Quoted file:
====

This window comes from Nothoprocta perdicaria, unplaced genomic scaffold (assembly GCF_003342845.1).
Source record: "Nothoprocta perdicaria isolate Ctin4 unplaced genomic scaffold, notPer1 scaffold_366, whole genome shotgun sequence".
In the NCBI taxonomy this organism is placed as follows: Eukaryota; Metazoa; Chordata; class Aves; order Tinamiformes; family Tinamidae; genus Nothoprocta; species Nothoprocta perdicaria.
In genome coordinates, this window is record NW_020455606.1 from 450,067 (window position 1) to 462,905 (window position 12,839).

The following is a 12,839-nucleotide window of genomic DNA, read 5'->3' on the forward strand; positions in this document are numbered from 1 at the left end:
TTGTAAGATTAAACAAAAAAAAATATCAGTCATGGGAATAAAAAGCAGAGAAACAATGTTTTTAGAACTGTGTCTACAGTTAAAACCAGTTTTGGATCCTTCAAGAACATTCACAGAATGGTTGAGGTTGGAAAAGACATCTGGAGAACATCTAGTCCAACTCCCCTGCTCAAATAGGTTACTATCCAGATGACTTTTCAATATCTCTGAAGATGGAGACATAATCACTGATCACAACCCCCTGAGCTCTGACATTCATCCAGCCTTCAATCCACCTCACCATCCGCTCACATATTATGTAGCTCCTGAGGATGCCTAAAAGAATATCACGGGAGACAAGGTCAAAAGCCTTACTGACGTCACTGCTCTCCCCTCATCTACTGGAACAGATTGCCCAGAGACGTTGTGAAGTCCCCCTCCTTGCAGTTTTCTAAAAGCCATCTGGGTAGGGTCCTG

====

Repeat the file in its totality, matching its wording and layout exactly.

This window comes from Nothoprocta perdicaria, unplaced genomic scaffold (assembly GCF_003342845.1).
Source record: "Nothoprocta perdicaria isolate Ctin4 unplaced genomic scaffold, notPer1 scaffold_366, whole genome shotgun sequence".
In the NCBI taxonomy this organism is placed as follows: Eukaryota; Metazoa; Chordata; class Aves; order Tinamiformes; family Tinamidae; genus Nothoprocta; species Nothoprocta perdicaria.
In genome coordinates, this window is record NW_020455606.1 from 450,067 (window position 1) to 462,905 (window position 12,839).

The following is a 12,839-nucleotide window of genomic DNA, read 5'->3' on the forward strand; positions in this document are numbered from 1 at the left end:
TTGTAAGATTAAACAAAAAAAAATATCAGTCATGGGAATAAAAAGCAGAGAAACAATGTTTTTAGAACTGTGTCTACAGTTAAAACCAGTTTTGGATCCTTCAAGAACATTCACAGAATGGTTGAGGTTGGAAAAGACATCTGGAGAACATCTAGTCCAACTCCCCTGCTCAAATAGGTTACTATCCAGATGACTTTTCAATATCTCTGAAGATGGAGACATAATCACTGATCACAACCCCCTGAGCTCTGACATTCATCCAGCCTTCAATCCACCTCACCATCCGCTCACATATTATGTAGCTCCTGAGGATGCCTAAAAGAATATCACGGGAGACAAGGTCAAAAGCCTTACTGACGTCACTGCTCTCCCCTCATCTACTGGAACAGATTGCCCAGAGACGTTGTGAAGTCCCCCTCCTTGCAGTTTTCTAAAAGCCATCTGGGTAGGGTCCTG